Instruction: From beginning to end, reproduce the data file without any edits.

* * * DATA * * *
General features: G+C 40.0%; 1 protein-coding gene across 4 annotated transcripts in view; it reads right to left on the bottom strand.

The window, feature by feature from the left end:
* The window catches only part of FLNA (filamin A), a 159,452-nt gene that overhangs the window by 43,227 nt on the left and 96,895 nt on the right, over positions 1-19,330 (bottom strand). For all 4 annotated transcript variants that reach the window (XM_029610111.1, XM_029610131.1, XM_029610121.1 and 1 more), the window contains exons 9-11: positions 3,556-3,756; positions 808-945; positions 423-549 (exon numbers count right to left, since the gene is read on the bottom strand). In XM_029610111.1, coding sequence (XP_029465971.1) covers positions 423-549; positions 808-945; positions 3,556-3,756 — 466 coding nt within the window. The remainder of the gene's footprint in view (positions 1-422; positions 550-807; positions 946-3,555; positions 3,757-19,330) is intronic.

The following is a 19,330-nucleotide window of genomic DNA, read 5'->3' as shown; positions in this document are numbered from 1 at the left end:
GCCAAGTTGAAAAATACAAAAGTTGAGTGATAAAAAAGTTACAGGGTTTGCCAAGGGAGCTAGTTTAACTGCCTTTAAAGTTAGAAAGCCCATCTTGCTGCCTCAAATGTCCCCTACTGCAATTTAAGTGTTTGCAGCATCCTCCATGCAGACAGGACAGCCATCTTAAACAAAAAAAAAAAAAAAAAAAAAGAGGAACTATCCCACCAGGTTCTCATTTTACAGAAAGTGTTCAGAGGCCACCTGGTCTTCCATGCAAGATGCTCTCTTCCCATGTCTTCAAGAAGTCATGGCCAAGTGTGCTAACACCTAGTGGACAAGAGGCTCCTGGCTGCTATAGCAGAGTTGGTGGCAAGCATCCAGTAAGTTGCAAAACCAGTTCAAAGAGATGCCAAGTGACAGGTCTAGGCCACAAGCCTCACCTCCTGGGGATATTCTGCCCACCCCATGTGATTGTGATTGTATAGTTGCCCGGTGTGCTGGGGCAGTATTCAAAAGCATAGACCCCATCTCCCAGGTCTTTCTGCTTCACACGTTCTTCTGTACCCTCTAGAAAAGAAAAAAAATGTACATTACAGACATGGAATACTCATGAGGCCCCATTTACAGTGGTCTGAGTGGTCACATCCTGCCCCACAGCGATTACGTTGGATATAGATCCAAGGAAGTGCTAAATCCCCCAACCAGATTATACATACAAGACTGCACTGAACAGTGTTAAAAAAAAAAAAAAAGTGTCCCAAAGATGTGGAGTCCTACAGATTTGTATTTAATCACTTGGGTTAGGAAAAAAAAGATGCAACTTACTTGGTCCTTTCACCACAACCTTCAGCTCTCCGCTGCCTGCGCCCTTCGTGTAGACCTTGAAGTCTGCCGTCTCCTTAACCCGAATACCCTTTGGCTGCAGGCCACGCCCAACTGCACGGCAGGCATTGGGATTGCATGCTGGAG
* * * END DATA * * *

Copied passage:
General features: G+C 40.0%; 1 protein-coding gene across 4 annotated transcripts in view; it reads right to left on the bottom strand.

The window, feature by feature from the left end:
* The window catches only part of FLNA (filamin A), a 159,452-nt gene that overhangs the window by 43,227 nt on the left and 96,895 nt on the right, over positions 1-19,330 (bottom strand). For all 4 annotated transcript variants that reach the window (XM_029610111.1, XM_029610131.1, XM_029610121.1 and 1 more), the window contains exons 9-11: positions 3,556-3,756; positions 808-945; positions 423-549 (exon numbers count right to left, since the gene is read on the bottom strand). In XM_029610111.1, coding sequence (XP_029465971.1) covers positions 423-549; positions 808-945; positions 3,556-3,756 — 466 coding nt within the window. The remainder of the gene's footprint in view (positions 1-422; positions 550-807; positions 946-3,555; positions 3,757-19,330) is intronic.

The following is a 19,330-nucleotide window of genomic DNA, read 5'->3' as shown; positions in this document are numbered from 1 at the left end:
GCCAAGTTGAAAAATACAAAAGTTGAGTGATAAAAAAGTTACAGGGTTTGCCAAGGGAGCTAGTTTAACTGCCTTTAAAGTTAGAAAGCCCATCTTGCTGCCTCAAATGTCCCCTACTGCAATTTAAGTGTTTGCAGCATCCTCCATGCAGACAGGACAGCCATCTTAAACAAAAAAAAAAAAAAAAAAAAAGAGGAACTATCCCACCAGGTTCTCATTTTACAGAAAGTGTTCAGAGGCCACCTGGTCTTCCATGCAAGATGCTCTCTTCCCATGTCTTCAAGAAGTCATGGCCAAGTGTGCTAACACCTAGTGGACAAGAGGCTCCTGGCTGCTATAGCAGAGTTGGTGGCAAGCATCCAGTAAGTTGCAAAACCAGTTCAAAGAGATGCCAAGTGACAGGTCTAGGCCACAAGCCTCACCTCCTGGGGATATTCTGCCCACCCCATGTGATTGTGATTGTATAGTTGCCCGGTGTGCTGGGGCAGTATTCAAAAGCATAGACCCCATCTCCCAGGTCTTTCTGCTTCACACGTTCTTCTGTACCCTCTAGAAAAGAAAAAAAATGTACATTACAGACATGGAATACTCATGAGGCCCCATTTACAGTGGTCTGAGTGGTCACATCCTGCCCCACAGCGATTACGTTGGATATAGATCCAAGGAAGTGCTAAATCCCCCAACCAGATTATACATACAAGACTGCACTGAACAGTGTTAAAAAAAAAAAAAAAGTGTCCCAAAGATGTGGAGTCCTACAGATTTGTATTTAATCACTTGGGTTAGGAAAAAAAAGATGCAACTTACTTGGTCCTTTCACCACAACCTTCAGCTCTCCGCTGCCTGCGCCCTTCGTGTAGACCTTGAAGTCTGCCGTCTCCTTAACCCGAATACCCTTTGGCTGCAGGCCACGCCCAACTGCACGGCAGGCATTGGGATTGCATGCTGGAG